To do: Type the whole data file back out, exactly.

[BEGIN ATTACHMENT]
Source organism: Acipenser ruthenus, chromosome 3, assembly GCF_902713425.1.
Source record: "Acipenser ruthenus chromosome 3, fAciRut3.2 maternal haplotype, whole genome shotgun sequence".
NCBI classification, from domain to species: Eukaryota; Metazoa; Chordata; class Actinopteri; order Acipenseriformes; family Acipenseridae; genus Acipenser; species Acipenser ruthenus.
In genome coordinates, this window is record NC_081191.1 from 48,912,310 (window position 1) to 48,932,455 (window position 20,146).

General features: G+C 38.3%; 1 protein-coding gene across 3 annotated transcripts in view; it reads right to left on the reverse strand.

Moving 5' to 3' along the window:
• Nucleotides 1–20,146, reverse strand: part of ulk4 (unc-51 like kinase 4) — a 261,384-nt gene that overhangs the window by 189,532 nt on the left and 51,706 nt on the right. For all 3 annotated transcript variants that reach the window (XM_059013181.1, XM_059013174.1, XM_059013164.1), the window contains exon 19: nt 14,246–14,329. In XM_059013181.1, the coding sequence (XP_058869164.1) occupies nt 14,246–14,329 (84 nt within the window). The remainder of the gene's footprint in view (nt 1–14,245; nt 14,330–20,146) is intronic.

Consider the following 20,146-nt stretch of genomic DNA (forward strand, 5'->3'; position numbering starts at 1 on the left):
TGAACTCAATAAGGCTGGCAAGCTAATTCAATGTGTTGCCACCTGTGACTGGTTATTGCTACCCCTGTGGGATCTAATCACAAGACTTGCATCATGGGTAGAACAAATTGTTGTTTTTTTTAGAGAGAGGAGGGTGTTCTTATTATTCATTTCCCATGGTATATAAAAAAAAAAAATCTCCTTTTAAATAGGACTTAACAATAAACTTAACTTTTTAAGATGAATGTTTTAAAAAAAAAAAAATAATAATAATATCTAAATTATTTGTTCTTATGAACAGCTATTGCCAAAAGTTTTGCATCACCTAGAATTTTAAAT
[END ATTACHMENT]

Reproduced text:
Source organism: Acipenser ruthenus, chromosome 3, assembly GCF_902713425.1.
Source record: "Acipenser ruthenus chromosome 3, fAciRut3.2 maternal haplotype, whole genome shotgun sequence".
NCBI classification, from domain to species: Eukaryota; Metazoa; Chordata; class Actinopteri; order Acipenseriformes; family Acipenseridae; genus Acipenser; species Acipenser ruthenus.
In genome coordinates, this window is record NC_081191.1 from 48,912,310 (window position 1) to 48,932,455 (window position 20,146).

General features: G+C 38.3%; 1 protein-coding gene across 3 annotated transcripts in view; it reads right to left on the reverse strand.

Moving 5' to 3' along the window:
• Nucleotides 1–20,146, reverse strand: part of ulk4 (unc-51 like kinase 4) — a 261,384-nt gene that overhangs the window by 189,532 nt on the left and 51,706 nt on the right. For all 3 annotated transcript variants that reach the window (XM_059013181.1, XM_059013174.1, XM_059013164.1), the window contains exon 19: nt 14,246–14,329. In XM_059013181.1, the coding sequence (XP_058869164.1) occupies nt 14,246–14,329 (84 nt within the window). The remainder of the gene's footprint in view (nt 1–14,245; nt 14,330–20,146) is intronic.

Consider the following 20,146-nt stretch of genomic DNA (forward strand, 5'->3'; position numbering starts at 1 on the left):
TGAACTCAATAAGGCTGGCAAGCTAATTCAATGTGTTGCCACCTGTGACTGGTTATTGCTACCCCTGTGGGATCTAATCACAAGACTTGCATCATGGGTAGAACAAATTGTTGTTTTTTTTAGAGAGAGGAGGGTGTTCTTATTATTCATTTCCCATGGTATATAAAAAAAAAAAATCTCCTTTTAAATAGGACTTAACAATAAACTTAACTTTTTAAGATGAATGTTTTAAAAAAAAAAAAATAATAATAATATCTAAATTATTTGTTCTTATGAACAGCTATTGCCAAAAGTTTTGCATCACCTAGAATTTTAAAT